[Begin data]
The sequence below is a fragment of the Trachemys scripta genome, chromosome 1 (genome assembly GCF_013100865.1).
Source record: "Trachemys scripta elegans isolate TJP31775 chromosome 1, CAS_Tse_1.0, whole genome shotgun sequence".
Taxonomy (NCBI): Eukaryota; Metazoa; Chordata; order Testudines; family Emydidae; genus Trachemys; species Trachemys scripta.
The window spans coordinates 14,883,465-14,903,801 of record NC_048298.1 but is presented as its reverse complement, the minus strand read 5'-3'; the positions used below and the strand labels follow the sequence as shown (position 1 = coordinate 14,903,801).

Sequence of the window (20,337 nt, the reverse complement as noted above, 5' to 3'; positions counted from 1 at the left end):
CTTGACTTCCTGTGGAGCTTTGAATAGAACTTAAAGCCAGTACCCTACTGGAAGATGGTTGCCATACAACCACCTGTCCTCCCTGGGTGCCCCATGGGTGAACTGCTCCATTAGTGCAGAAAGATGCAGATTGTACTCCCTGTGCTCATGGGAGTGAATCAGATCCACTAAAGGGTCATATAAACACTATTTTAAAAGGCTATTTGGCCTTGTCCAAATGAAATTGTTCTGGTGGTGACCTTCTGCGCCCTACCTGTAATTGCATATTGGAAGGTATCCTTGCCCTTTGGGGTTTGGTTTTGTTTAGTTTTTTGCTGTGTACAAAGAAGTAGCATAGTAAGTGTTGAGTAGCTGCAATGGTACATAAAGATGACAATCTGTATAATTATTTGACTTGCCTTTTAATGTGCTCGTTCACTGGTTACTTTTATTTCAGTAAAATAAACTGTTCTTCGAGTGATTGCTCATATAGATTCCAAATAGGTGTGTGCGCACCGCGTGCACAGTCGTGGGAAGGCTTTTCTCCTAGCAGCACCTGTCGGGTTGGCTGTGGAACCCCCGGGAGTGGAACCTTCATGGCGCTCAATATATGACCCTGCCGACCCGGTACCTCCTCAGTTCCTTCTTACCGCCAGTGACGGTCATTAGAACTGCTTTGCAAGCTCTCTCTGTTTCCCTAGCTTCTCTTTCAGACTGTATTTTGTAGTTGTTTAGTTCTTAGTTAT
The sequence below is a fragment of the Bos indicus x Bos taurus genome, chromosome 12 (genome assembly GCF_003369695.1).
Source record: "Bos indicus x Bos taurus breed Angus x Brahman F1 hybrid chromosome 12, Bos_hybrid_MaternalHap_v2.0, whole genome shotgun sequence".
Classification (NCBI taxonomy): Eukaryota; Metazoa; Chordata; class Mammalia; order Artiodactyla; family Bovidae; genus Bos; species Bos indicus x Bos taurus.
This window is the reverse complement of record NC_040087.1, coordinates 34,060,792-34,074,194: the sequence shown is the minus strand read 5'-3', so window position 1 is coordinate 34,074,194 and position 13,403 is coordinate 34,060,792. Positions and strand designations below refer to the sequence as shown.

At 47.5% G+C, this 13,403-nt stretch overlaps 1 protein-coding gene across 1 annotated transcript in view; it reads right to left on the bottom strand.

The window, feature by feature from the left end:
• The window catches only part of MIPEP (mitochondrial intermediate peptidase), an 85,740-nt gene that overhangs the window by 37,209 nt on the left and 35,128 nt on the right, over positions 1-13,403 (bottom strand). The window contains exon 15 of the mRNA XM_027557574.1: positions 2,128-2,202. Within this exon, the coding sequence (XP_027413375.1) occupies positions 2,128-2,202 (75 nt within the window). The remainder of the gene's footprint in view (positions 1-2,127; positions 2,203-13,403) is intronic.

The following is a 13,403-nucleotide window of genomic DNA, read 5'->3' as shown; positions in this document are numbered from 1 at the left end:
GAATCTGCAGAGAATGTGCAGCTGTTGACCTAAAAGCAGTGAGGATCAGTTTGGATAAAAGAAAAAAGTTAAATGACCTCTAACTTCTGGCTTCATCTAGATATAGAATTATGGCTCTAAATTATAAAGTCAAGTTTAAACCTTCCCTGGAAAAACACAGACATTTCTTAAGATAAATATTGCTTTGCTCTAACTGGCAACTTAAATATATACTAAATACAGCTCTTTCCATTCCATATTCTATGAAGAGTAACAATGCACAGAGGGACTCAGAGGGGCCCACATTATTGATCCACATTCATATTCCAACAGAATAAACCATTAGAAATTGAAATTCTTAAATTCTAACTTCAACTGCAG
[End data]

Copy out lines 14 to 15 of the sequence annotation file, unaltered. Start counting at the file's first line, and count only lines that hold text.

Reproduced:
The following is a 13,403-nucleotide window of genomic DNA, read 5'->3' as shown; positions in this document are numbered from 1 at the left end:
GAATCTGCAGAGAATGTGCAGCTGTTGACCTAAAAGCAGTGAGGATCAGTTTGGATAAAAGAAAAAAGTTAAATGACCTCTAACTTCTGGCTTCATCTAGATATAGAATTATGGCTCTAAATTATAAAGTCAAGTTTAAACCTTCCCTGGAAAAACACAGACATTTCTTAAGATAAATATTGCTTTGCTCTAACTGGCAACTTAAATATATACTAAATACAGCTCTTTCCATTCCATATTCTATGAAGAGTAACAATGCACAGAGGGACTCAGAGGGGCCCACATTATTGATCCACATTCATATTCCAACAGAATAAACCATTAGAAATTGAAATTCTTAAATTCTAACTTCAACTGCAG